Reducing SVG or PDF File Size


If your SVG or PDF file is too large, you may want to reduce the size before uploading it to the Glowforge App. 

With a few easy resources, this can be a quick and easy process. Here are some ways to go about it. 

Reduce Nodes and Simplify Strokes

In vector design files like SVGs and PDFs, strokes, fills and images are used to create objects. Strokes are outlines that become cuts when uploaded, while fills are solid strokes that turn into engravings. Strokes can be converted to scores for line drawing rather than cutting on a Glowforge.

Nodes are the points that connect a stroke together. When files are exported from many vector design programs, extra nodes may be created, leading to a large file size. You can reduce the nodes in a complex file using built-in tools in programs such as Adobe Illustrator and Inkscape.

Our guide on Simplifying Strokes in Inkscape provides an overview of the process. This guide is particularly useful for CAD software users as it can help reduce nodes, created during sketch or profile export, for optimal app uploading results.

Use a File Size Optimizer Utility

Vector files can sometimes be large due to the complexity of the design, the number of elements or layers in the design, or the amount of metadata stored in the file. Each shape, line, curve, or color in a vector file is mathematically defined, and more complex designs with more details will result in larger file sizes. Additionally, some vector file formats may include extra information such as preview images, color profiles, or other metadata, which can also increase the file size.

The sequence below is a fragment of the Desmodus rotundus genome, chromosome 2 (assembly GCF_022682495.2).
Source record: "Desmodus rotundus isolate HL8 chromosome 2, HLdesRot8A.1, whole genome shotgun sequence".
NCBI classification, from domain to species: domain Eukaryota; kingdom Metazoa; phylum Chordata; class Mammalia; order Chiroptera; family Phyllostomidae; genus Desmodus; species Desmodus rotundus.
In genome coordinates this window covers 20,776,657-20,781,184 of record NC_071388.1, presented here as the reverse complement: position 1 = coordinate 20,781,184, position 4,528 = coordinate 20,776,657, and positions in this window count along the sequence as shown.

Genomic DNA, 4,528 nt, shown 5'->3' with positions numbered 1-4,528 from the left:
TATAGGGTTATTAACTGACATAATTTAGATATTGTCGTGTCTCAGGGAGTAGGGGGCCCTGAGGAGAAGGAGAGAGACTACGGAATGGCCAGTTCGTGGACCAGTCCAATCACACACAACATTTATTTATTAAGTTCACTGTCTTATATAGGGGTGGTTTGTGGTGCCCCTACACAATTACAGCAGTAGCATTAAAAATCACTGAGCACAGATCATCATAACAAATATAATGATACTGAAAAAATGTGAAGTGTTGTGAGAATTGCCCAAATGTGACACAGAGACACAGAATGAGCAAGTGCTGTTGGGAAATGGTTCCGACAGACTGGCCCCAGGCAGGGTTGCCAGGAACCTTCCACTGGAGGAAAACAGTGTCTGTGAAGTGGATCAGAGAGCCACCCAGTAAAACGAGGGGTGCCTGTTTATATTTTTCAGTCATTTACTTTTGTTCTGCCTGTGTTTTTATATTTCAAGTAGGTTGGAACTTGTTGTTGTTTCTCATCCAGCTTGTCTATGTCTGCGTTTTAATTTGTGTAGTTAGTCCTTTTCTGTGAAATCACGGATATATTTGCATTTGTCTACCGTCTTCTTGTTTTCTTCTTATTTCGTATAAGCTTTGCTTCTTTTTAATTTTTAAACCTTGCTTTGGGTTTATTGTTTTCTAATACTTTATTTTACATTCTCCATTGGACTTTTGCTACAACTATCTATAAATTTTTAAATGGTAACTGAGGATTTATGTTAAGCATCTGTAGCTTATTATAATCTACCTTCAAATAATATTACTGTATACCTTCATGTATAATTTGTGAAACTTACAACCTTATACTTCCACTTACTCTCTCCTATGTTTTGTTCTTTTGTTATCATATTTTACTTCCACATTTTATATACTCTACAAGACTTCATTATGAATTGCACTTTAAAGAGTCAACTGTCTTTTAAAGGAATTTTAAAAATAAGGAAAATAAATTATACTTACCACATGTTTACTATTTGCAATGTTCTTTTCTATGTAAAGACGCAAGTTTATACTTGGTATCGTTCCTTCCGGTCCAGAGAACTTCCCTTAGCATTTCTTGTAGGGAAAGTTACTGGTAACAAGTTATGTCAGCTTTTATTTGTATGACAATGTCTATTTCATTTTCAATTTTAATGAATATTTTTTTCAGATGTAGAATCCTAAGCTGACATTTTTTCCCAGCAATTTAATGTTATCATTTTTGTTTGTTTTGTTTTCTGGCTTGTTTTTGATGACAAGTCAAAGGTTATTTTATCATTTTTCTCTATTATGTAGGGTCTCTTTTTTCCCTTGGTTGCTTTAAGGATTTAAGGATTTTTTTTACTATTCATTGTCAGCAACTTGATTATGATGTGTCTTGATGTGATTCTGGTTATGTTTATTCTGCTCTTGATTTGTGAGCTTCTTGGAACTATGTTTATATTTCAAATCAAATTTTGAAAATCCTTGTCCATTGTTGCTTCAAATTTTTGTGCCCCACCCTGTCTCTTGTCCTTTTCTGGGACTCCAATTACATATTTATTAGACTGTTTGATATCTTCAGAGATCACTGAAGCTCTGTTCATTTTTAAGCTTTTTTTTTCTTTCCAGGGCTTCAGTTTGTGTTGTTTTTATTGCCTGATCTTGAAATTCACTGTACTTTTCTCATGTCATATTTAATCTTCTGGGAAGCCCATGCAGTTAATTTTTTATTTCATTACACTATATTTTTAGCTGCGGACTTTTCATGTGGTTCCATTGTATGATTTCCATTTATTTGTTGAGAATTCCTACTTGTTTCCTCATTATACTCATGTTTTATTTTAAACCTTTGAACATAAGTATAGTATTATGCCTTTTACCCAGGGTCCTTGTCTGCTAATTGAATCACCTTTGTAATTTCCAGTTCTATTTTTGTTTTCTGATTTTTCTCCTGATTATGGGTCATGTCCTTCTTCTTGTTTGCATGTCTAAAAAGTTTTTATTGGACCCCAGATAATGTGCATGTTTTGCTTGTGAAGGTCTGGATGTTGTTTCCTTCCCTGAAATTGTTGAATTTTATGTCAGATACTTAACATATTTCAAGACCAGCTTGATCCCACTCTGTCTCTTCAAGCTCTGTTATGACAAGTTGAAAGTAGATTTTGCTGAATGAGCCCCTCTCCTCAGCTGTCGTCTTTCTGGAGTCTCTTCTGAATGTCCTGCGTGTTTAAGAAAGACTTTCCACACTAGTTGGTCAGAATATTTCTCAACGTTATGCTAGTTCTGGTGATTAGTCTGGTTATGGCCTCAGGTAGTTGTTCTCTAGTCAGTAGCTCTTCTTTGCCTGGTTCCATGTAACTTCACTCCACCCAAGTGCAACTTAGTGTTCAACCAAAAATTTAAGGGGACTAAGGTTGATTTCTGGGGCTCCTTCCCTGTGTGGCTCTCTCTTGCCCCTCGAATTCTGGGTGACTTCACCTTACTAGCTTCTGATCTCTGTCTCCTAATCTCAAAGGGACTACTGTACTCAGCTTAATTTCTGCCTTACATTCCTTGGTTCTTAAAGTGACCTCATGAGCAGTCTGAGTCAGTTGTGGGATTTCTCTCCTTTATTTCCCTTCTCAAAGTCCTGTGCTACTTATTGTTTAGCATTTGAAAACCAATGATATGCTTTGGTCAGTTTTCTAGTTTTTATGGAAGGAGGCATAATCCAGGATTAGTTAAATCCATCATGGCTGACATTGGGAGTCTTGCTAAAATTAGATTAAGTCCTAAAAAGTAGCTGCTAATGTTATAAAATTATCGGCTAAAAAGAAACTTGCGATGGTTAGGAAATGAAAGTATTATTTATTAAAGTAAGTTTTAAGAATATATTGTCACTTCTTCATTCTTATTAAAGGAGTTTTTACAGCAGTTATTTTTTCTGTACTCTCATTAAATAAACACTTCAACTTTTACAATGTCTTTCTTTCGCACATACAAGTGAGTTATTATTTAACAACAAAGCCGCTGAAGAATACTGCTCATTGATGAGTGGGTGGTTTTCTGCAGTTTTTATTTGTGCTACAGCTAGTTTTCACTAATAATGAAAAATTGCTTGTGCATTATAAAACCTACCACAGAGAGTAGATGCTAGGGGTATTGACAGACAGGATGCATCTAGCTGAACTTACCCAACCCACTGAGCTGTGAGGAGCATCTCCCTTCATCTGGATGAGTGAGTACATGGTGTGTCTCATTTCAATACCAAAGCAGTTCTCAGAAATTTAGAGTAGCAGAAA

A file size optimizer utility is a tool that optimizes your file by reducing the file size without losing any visual quality. It works by removing unnecessary data from the file, such as redundant or irrelevant metadata, whitespace, comments, and default or unused attributes. The result is a smaller, streamlined file that loads faster, takes up less space and can improve the performance of websites or applications where the SVG or PDF is used.

These utilities may also be called compression tools, or SVG minifiers. 

Some vector design programs like Adobe Illustrator and Inkscape include native optimization options, and there are many apps and utilities available on the web that provide this option. 

Extract Embedded Images

Your design file may include images like photos or graphics that were not created as vectors.  Embedded images contribute to the larger file size of an SVG because they are included directly within the SVG file itself. This is especially true for complex or high-resolution images. Separating the embedded images from the vector will lead to a smaller SVG file.

In Inkscape, you have the ability to extract embedded images directly. Here's how you can do it:

  1. Make a new copy of your SVG file to work with.

  2. Open your SVG file in Inkscape.

  3. Use the Select and transform objects tool (S) to select the embedded image.

  4. Once the image is selected, go to File > Export

  5. In the dialog box that appears, ensure the Selection tab is active. Check the box for Export Selected Only, and set your preferred image details.

  6. Click Export.

  7. Use the Select and transform objects tool (S) to click on the embedded image that you just exported.

  8. After selecting the image, press the "Delete" key on your keyboard or go to Edit > Delete in the top menu.

  9. The embedded image will now be removed from your SVG file.

  10. Repeat steps 3 - 11 for all images you want to extract.

  11. Save your changes. Remember, once you delete the image and save the file, the change is permanent!

Now that you have separate files, you can upload them to the app. Upload the SVG first, then use the "Add Artwork" option in the app workspace to upload your extracted images and reassemble the design. 


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